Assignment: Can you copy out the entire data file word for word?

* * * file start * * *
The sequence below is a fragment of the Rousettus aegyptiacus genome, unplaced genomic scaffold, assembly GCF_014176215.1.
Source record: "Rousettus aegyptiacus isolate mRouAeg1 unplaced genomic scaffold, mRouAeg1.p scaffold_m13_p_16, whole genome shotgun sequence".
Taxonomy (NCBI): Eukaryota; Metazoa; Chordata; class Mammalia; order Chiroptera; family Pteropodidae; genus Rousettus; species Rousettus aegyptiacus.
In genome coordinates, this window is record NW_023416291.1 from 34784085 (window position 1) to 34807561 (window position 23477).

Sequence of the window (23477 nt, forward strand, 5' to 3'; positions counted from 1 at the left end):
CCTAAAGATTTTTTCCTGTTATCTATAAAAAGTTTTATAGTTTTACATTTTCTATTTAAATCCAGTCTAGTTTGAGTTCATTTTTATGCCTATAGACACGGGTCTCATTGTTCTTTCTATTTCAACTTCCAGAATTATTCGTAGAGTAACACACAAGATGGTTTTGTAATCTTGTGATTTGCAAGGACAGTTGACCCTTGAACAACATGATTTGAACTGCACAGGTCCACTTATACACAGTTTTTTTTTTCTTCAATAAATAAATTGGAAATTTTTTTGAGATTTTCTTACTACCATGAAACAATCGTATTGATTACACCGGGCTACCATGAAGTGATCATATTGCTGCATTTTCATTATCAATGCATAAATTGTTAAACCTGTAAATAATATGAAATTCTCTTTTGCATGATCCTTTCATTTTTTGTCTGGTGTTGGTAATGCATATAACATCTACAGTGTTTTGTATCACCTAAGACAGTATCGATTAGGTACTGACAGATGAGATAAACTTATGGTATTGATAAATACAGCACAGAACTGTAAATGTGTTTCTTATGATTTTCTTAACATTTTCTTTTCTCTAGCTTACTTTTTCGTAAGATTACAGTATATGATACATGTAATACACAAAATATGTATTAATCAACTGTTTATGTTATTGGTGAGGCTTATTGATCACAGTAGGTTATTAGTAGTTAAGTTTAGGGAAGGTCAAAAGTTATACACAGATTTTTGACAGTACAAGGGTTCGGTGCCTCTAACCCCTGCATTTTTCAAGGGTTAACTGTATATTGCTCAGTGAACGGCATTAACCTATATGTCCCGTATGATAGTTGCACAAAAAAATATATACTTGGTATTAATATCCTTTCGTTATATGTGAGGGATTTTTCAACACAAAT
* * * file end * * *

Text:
The sequence below is a fragment of the Rousettus aegyptiacus genome, unplaced genomic scaffold, assembly GCF_014176215.1.
Source record: "Rousettus aegyptiacus isolate mRouAeg1 unplaced genomic scaffold, mRouAeg1.p scaffold_m13_p_16, whole genome shotgun sequence".
Taxonomy (NCBI): Eukaryota; Metazoa; Chordata; class Mammalia; order Chiroptera; family Pteropodidae; genus Rousettus; species Rousettus aegyptiacus.
In genome coordinates, this window is record NW_023416291.1 from 34784085 (window position 1) to 34807561 (window position 23477).

Sequence of the window (23477 nt, forward strand, 5' to 3'; positions counted from 1 at the left end):
CCTAAAGATTTTTTCCTGTTATCTATAAAAAGTTTTATAGTTTTACATTTTCTATTTAAATCCAGTCTAGTTTGAGTTCATTTTTATGCCTATAGACACGGGTCTCATTGTTCTTTCTATTTCAACTTCCAGAATTATTCGTAGAGTAACACACAAGATGGTTTTGTAATCTTGTGATTTGCAAGGACAGTTGACCCTTGAACAACATGATTTGAACTGCACAGGTCCACTTATACACAGTTTTTTTTTTCTTCAATAAATAAATTGGAAATTTTTTTGAGATTTTCTTACTACCATGAAACAATCGTATTGATTACACCGGGCTACCATGAAGTGATCATATTGCTGCATTTTCATTATCAATGCATAAATTGTTAAACCTGTAAATAATATGAAATTCTCTTTTGCATGATCCTTTCATTTTTTGTCTGGTGTTGGTAATGCATATAACATCTACAGTGTTTTGTATCACCTAAGACAGTATCGATTAGGTACTGACAGATGAGATAAACTTATGGTATTGATAAATACAGCACAGAACTGTAAATGTGTTTCTTATGATTTTCTTAACATTTTCTTTTCTCTAGCTTACTTTTTCGTAAGATTACAGTATATGATACATGTAATACACAAAATATGTATTAATCAACTGTTTATGTTATTGGTGAGGCTTATTGATCACAGTAGGTTATTAGTAGTTAAGTTTAGGGAAGGTCAAAAGTTATACACAGATTTTTGACAGTACAAGGGTTCGGTGCCTCTAACCCCTGCATTTTTCAAGGGTTAACTGTATATTGCTCAGTGAACGGCATTAACCTATATGTCCCGTATGATAGTTGCACAAAAAAATATATACTTGGTATTAATATCCTTTCGTTATATGTGAGGGATTTTTCAACACAAAT